How I loathe those accursed research studies that state the completely obvious. The news media reports on them like they’re amazing new revelations, instead of statistically-backed validations of common sense. On the bright side, they’ve given rise to my latest epiphany: The Study of All Those Irritating Studies.
What started it all? ‘Twas a typical Sunday morning, and I’d just sat down to read the morning newspaper. I had just taken my first slurp of coffee when the offending headline hit me right between the eyes: “Study Concludes Breathing is Key Factor in Sustaining Life.”
Scalding-hot coffee jettisoned through both nostrils. Here we go again. I continued reading about the funding of the million dollar research project. “After an exhaustive, 20-year study, researchers at the University of Wisconsin have concluded that humans need to breathe to continue living, and that without breathing, humans are extremely susceptible to death.”
Time Magazine actually documented some of this ridiculously obvious study findings – such as “Traumatic Brain Injury Frequently Leads to Headache” and “Under Money Strains, Some Older Adults May Turn to Alcohol.”
I pulled out similar newspaper clippings that I’ve been saving through the years:
“Study Proves Gun Shot Wounds to the Head Bad for Health.”
“Study Proves Not Wearing a Seatbelt and Crashing Into a Telephone Pole Bad for Health.”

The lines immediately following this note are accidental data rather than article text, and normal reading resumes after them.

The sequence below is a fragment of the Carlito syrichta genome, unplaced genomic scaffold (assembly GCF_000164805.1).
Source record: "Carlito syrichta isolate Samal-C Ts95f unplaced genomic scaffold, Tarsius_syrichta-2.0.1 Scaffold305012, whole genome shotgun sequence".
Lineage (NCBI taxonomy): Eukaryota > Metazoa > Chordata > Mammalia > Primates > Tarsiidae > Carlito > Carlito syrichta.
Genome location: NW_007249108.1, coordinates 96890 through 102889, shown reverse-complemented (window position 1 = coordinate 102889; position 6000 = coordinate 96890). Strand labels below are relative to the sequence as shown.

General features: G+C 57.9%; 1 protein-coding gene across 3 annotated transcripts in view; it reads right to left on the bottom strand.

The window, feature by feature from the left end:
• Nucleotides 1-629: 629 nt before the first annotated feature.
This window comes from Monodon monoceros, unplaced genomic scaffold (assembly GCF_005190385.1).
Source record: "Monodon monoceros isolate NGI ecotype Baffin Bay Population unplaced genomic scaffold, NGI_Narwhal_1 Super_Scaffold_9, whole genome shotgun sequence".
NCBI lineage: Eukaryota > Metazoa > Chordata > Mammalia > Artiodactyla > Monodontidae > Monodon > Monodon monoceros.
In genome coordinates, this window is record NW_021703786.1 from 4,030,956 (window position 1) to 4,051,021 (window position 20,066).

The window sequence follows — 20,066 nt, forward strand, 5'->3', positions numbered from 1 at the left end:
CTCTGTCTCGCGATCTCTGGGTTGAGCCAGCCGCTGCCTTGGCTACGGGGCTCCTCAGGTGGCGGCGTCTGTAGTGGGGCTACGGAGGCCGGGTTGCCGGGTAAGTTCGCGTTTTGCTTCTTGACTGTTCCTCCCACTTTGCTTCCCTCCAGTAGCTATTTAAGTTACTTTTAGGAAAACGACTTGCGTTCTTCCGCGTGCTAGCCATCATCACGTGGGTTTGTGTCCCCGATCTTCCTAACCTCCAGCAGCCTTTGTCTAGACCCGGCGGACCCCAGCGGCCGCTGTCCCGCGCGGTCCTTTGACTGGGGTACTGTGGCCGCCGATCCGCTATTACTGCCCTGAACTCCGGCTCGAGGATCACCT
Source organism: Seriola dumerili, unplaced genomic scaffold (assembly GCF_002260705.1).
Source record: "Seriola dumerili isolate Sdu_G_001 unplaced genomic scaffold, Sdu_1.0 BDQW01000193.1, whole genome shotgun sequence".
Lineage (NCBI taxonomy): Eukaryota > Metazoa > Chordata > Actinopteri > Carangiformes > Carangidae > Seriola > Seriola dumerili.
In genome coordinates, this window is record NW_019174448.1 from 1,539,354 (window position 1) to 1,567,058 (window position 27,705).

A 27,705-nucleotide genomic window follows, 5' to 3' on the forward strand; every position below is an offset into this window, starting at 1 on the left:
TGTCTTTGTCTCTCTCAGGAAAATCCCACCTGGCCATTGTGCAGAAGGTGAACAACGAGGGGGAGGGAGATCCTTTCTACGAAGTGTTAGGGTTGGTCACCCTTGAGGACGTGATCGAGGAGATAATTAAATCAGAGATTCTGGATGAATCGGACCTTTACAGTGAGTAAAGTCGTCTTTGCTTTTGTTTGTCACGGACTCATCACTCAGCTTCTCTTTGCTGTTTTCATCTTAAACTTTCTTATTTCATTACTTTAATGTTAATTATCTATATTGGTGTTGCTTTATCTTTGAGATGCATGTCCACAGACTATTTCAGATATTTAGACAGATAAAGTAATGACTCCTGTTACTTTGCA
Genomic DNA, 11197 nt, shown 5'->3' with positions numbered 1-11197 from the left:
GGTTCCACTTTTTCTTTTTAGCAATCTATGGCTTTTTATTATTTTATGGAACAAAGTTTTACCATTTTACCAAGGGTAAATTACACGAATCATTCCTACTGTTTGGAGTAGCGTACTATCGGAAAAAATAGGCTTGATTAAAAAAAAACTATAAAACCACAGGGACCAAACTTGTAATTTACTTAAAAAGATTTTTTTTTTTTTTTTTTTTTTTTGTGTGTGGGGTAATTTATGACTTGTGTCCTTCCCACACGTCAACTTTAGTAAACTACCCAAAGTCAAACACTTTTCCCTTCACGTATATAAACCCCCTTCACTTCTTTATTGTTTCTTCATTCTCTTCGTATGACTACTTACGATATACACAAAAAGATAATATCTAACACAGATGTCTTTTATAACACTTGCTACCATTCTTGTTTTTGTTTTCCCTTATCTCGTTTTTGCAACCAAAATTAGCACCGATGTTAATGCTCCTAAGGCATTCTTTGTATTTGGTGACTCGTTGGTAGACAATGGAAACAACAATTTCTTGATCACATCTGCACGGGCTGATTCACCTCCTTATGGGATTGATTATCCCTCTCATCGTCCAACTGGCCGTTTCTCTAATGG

“Study Proves Living In a Toxic Waste Dump and Ingesting Glowing Green Water from Nearby Stream Bad for Health.”
Who commissions these studies?
Perhaps it’s college and universities, wanting to keep research coffers sufficiently coffed. Or maybe it’s insurance companies, on a rampage of risk management. Or maybe it’s medical practitioners hoping to validate a few unnecessary but dang lucrative procedures.
It doesn’t really matter to me. I’m simply looking to make a buck in this day and age, so I decided to commission a Study of All Ridiculous Studies.
Because we seem obsessed with research and risk management, I decided to study something besides the rather obvious stuff that always gets studied. I would instead study the studies.
I opened the Institute for the Study of All Other Studies. Our goal was to study other studies, investigate their methodology, and determine whether their conclusions were useful or blatantly obvious (and subsequently infinitely irritating).
Things went great for a while. We flagged at least 300 studies in our first week alone, reviewing the studies up and down and stamping them with a pronounced “NO S—!” when we were finished.
Our work did not go unnoticed. The media stopped indiscriminately reporting on each and every study, and instead ran potential stories by us first. They asked if a study’s findings could be reached by a person with an iota of common sense. (They obviously did not possess any themselves.)
Things proceeded splendidly, until an unexpected competitor ran us aground. Just down the street, a new shop opened up: The Institute Studying Those Studying Other Studies. They immediately began to run studies decrying our studies of other studies.
Then two weeks later, The Institute Studying Those Studying Others Who Study Studies opened up, and proceed to flog away too. Eventually, the whole Study industry crumpled, except for – you guessed it – the guys who kept studying the ridiculously obvious.
I have since returned to my morning paper, but now I bypass the articles about studies and head straight to the comics. It’s better to focus on the ridiculous instead of the ridiculously obvious.
Photo by dhester